As discussed in the introduction, there are many aspects of autism in need of more research. The research topics of highest priority to the IACC are those set forth in the seven chapters/Critical Questions of the IACC Strategic Plan (described in Figure 1). To describe the nature of research being published in autism, publications were classified by how they best aligned with the IACC Strategic Plan. First, all 2010 publications were categorized manually into one of the seven Critical Question areas outlined in the Strategic Plan. Read more.
With 1 in 88 children affected by autism, the patient and research communities feel a sense of urgency to identify risk factors that may be contributing to the rise in autism prevalence. Autism risk factor research has yielded some strong leads, but much work remains to identify a more complete picture of the risk factors that play the most significant role in the development of autism. Scientific evidence suggests that genetic and environmental risk factors form a complex web of interactions that determine whether a person develops an autism spectrum disorder. Read more.
Treatments and Interventions research is one of the highest priority areas for people with autism and their families, as the development of effective treatments and interventions has the potential to reduce disability and significantly enhance quality of life. A wide variety of autism treatment and intervention approaches exist that are designed to reduce disabling symptoms and increase functional skills and abilities, and there is a growing body of research to support the use of particular treatment and intervention approaches. Even so, there is pressing need for a stronger evidence-base across the range of intervention options that are actively used in the home and community. Read more.
While the annual numbers of ASD-related publications have grown since 1980, the quality of this research and the maturity of the field remain open questions. The following sections try to address these questions through a variety of measures. The "quality" of a research publication is a qualitative assessment that depends on underlying assumptions and values. This analysis focuses instead on several quantitative measures that can provide a more objective assessment of the published research. Read more.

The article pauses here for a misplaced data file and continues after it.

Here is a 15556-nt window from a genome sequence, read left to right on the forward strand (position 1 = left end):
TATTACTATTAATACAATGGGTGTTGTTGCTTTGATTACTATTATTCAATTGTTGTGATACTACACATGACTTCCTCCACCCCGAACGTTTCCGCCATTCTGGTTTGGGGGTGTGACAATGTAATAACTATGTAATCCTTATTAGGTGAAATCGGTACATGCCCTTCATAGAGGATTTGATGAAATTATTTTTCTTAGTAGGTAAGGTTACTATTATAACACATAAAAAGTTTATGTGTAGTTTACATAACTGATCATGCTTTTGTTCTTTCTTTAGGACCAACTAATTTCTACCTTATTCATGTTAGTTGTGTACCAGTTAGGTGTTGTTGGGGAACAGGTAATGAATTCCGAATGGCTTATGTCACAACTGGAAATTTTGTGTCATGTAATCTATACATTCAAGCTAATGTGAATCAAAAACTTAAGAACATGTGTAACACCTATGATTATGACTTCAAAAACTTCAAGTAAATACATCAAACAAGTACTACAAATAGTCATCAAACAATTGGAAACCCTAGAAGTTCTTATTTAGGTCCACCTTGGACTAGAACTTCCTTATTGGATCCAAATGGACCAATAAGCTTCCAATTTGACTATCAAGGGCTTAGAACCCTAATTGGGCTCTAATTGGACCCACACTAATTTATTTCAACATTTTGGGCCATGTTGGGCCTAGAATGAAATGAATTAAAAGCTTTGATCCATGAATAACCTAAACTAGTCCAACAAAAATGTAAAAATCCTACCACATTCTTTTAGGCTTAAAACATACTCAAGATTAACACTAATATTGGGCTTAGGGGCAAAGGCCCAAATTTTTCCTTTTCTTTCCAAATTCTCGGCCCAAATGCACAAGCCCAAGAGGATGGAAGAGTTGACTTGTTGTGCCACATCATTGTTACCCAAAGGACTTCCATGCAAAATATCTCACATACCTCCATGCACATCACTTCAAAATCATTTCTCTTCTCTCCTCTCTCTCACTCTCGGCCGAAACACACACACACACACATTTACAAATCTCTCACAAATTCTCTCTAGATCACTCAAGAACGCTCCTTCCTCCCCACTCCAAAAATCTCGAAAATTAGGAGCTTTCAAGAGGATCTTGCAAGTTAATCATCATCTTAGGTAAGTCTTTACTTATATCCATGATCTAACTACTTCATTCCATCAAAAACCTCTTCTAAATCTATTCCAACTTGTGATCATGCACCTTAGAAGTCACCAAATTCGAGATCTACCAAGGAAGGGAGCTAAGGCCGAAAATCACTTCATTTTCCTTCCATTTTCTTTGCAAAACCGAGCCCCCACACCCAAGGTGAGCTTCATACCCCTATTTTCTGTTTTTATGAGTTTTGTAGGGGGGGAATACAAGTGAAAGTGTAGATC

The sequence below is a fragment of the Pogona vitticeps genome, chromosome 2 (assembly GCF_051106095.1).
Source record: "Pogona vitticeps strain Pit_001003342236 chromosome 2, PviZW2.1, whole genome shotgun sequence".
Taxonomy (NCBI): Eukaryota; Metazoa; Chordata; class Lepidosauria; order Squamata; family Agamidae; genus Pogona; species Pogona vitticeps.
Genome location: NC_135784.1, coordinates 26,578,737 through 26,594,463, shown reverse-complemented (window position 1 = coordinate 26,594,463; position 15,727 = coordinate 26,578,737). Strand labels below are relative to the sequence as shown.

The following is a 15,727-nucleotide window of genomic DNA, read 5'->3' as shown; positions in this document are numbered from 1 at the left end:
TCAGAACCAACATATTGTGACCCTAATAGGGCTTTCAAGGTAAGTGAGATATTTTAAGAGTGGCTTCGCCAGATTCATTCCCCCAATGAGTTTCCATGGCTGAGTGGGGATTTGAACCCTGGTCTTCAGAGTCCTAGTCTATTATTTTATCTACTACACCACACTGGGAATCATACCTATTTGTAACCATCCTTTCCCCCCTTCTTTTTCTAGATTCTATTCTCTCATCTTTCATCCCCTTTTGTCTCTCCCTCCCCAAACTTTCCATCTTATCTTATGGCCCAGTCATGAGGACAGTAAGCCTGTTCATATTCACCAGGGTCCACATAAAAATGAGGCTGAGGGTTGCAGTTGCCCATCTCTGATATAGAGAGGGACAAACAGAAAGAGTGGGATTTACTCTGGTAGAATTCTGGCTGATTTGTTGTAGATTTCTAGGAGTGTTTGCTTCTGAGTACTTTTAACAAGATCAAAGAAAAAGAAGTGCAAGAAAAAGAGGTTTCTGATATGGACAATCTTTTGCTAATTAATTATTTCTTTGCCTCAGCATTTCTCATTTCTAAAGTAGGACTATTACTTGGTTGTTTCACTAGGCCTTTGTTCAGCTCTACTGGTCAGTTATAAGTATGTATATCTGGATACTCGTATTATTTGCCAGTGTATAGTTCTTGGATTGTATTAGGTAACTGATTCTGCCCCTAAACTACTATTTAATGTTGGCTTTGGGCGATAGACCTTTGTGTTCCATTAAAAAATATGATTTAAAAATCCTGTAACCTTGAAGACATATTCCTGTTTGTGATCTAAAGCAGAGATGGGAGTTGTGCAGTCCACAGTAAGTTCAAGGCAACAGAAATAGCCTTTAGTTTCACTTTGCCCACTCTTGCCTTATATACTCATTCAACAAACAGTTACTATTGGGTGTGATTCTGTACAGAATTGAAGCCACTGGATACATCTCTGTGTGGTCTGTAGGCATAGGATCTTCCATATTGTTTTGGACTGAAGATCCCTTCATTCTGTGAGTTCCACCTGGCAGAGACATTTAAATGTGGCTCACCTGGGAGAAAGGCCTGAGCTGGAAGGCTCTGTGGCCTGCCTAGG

The 2010 IACC Autism Spectrum Disorder Research Portfolio Analysis Report tracks US public and private autism research funding, or inputs, as shown in Figure 2.19 This chapter of the ASD Publications Analysis complements the IACC Portfolio Analysis by providing an examination of the publication activity of US and non-US funders to determine which have made significant contributions to published research, or research outputs. Acknowledged funders were identified to reveal prominent funding bodies in the autism research arena. Read more.
This chapter highlights where autism research is taking place and identifies key trends, including which countries are increasing their share of autism global output, the extent of collaboration between authors in different countries and different research institutions, and whether collaborative research results in higher impact autism publications. To determine the geographic locations of autism-related research activities, the Web of Science® author address field was used to identify the research institution, country, and US state for each author on a given publication within the ASD publication set. Publications with multiple authors were therefore attributed to multiple addresses. Read more.
The goal of this broad, preliminary analysis of ASD research publication data was to examine the development and current state of autism science to inform the strategic planning efforts of the Interagency Autism Coordinating Committee (IACC) and to help various stakeholders gain insight into the possible impacts and implications of ASD research activities and investments. Publications serve as a primary output of research efforts, and an in-depth understanding of autism publication trends can help research funders, policymakers, researchers and other community stakeholders design strategies to maximize progress and cultivate breakthrough research. Read more.